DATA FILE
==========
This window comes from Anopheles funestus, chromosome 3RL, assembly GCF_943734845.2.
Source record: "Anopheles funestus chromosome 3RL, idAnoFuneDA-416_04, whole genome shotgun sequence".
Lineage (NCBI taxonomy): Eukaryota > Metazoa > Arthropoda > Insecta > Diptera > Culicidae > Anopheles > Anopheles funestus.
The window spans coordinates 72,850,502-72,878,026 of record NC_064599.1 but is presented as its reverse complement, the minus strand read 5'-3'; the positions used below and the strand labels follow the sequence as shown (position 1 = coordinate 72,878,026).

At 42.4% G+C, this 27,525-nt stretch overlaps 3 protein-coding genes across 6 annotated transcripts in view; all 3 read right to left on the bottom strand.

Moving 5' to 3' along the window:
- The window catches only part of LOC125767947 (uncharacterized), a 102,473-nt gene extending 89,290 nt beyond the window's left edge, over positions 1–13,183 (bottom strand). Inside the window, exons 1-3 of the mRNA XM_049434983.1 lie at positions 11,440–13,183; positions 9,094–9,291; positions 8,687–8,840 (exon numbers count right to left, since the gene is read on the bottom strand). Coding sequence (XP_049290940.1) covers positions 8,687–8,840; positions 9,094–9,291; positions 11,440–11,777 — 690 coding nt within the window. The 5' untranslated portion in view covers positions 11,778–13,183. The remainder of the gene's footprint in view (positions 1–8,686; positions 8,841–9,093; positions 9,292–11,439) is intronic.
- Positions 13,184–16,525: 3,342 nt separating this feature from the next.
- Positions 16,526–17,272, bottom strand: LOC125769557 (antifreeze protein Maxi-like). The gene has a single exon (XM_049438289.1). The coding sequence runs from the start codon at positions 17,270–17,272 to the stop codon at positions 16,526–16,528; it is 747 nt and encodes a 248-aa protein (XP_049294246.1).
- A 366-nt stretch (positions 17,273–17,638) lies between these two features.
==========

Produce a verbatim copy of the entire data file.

This window comes from Anopheles funestus, chromosome 3RL, assembly GCF_943734845.2.
Source record: "Anopheles funestus chromosome 3RL, idAnoFuneDA-416_04, whole genome shotgun sequence".
Lineage (NCBI taxonomy): Eukaryota > Metazoa > Arthropoda > Insecta > Diptera > Culicidae > Anopheles > Anopheles funestus.
The window spans coordinates 72,850,502-72,878,026 of record NC_064599.1 but is presented as its reverse complement, the minus strand read 5'-3'; the positions used below and the strand labels follow the sequence as shown (position 1 = coordinate 72,878,026).

At 42.4% G+C, this 27,525-nt stretch overlaps 3 protein-coding genes across 6 annotated transcripts in view; all 3 read right to left on the bottom strand.

Moving 5' to 3' along the window:
- The window catches only part of LOC125767947 (uncharacterized), a 102,473-nt gene extending 89,290 nt beyond the window's left edge, over positions 1–13,183 (bottom strand). Inside the window, exons 1-3 of the mRNA XM_049434983.1 lie at positions 11,440–13,183; positions 9,094–9,291; positions 8,687–8,840 (exon numbers count right to left, since the gene is read on the bottom strand). Coding sequence (XP_049290940.1) covers positions 8,687–8,840; positions 9,094–9,291; positions 11,440–11,777 — 690 coding nt within the window. The 5' untranslated portion in view covers positions 11,778–13,183. The remainder of the gene's footprint in view (positions 1–8,686; positions 8,841–9,093; positions 9,292–11,439) is intronic.
- Positions 13,184–16,525: 3,342 nt separating this feature from the next.
- Positions 16,526–17,272, bottom strand: LOC125769557 (antifreeze protein Maxi-like). The gene has a single exon (XM_049438289.1). The coding sequence runs from the start codon at positions 17,270–17,272 to the stop codon at positions 16,526–16,528; it is 747 nt and encodes a 248-aa protein (XP_049294246.1).
- A 366-nt stretch (positions 17,273–17,638) lies between these two features.